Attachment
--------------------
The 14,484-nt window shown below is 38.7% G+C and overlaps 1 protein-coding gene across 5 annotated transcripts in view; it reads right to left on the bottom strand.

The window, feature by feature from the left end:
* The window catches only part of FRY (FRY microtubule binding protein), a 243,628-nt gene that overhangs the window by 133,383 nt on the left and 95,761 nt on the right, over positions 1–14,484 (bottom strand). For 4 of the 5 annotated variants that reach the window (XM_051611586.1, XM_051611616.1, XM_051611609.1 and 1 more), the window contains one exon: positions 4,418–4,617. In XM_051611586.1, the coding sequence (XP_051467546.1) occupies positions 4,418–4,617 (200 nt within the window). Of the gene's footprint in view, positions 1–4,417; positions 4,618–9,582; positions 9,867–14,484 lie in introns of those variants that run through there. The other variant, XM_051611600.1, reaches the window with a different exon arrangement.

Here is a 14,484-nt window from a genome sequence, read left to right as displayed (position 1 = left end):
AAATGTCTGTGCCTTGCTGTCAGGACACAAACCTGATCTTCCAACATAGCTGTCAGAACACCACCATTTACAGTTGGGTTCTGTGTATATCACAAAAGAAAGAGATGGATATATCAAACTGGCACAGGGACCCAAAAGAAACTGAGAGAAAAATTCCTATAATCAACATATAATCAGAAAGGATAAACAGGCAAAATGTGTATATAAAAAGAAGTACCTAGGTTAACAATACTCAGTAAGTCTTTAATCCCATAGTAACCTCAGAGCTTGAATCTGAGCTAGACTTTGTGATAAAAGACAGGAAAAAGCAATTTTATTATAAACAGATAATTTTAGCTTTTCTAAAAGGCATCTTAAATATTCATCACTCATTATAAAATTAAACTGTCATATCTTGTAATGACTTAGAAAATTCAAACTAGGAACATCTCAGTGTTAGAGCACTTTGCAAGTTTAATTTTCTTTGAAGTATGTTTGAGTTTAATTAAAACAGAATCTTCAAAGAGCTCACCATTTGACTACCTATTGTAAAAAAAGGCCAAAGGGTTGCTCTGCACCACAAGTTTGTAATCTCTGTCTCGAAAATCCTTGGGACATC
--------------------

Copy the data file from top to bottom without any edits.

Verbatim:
The 14,484-nt window shown below is 38.7% G+C and overlaps 1 protein-coding gene across 5 annotated transcripts in view; it reads right to left on the bottom strand.

The window, feature by feature from the left end:
* The window catches only part of FRY (FRY microtubule binding protein), a 243,628-nt gene that overhangs the window by 133,383 nt on the left and 95,761 nt on the right, over positions 1–14,484 (bottom strand). For 4 of the 5 annotated variants that reach the window (XM_051611586.1, XM_051611616.1, XM_051611609.1 and 1 more), the window contains one exon: positions 4,418–4,617. In XM_051611586.1, the coding sequence (XP_051467546.1) occupies positions 4,418–4,617 (200 nt within the window). Of the gene's footprint in view, positions 1–4,417; positions 4,618–9,582; positions 9,867–14,484 lie in introns of those variants that run through there. The other variant, XM_051611600.1, reaches the window with a different exon arrangement.

Here is a 14,484-nt window from a genome sequence, read left to right as displayed (position 1 = left end):
AAATGTCTGTGCCTTGCTGTCAGGACACAAACCTGATCTTCCAACATAGCTGTCAGAACACCACCATTTACAGTTGGGTTCTGTGTATATCACAAAAGAAAGAGATGGATATATCAAACTGGCACAGGGACCCAAAAGAAACTGAGAGAAAAATTCCTATAATCAACATATAATCAGAAAGGATAAACAGGCAAAATGTGTATATAAAAAGAAGTACCTAGGTTAACAATACTCAGTAAGTCTTTAATCCCATAGTAACCTCAGAGCTTGAATCTGAGCTAGACTTTGTGATAAAAGACAGGAAAAAGCAATTTTATTATAAACAGATAATTTTAGCTTTTCTAAAAGGCATCTTAAATATTCATCACTCATTATAAAATTAAACTGTCATATCTTGTAATGACTTAGAAAATTCAAACTAGGAACATCTCAGTGTTAGAGCACTTTGCAAGTTTAATTTTCTTTGAAGTATGTTTGAGTTTAATTAAAACAGAATCTTCAAAGAGCTCACCATTTGACTACCTATTGTAAAAAAAGGCCAAAGGGTTGCTCTGCACCACAAGTTTGTAATCTCTGTCTCGAAAATCCTTGGGACATC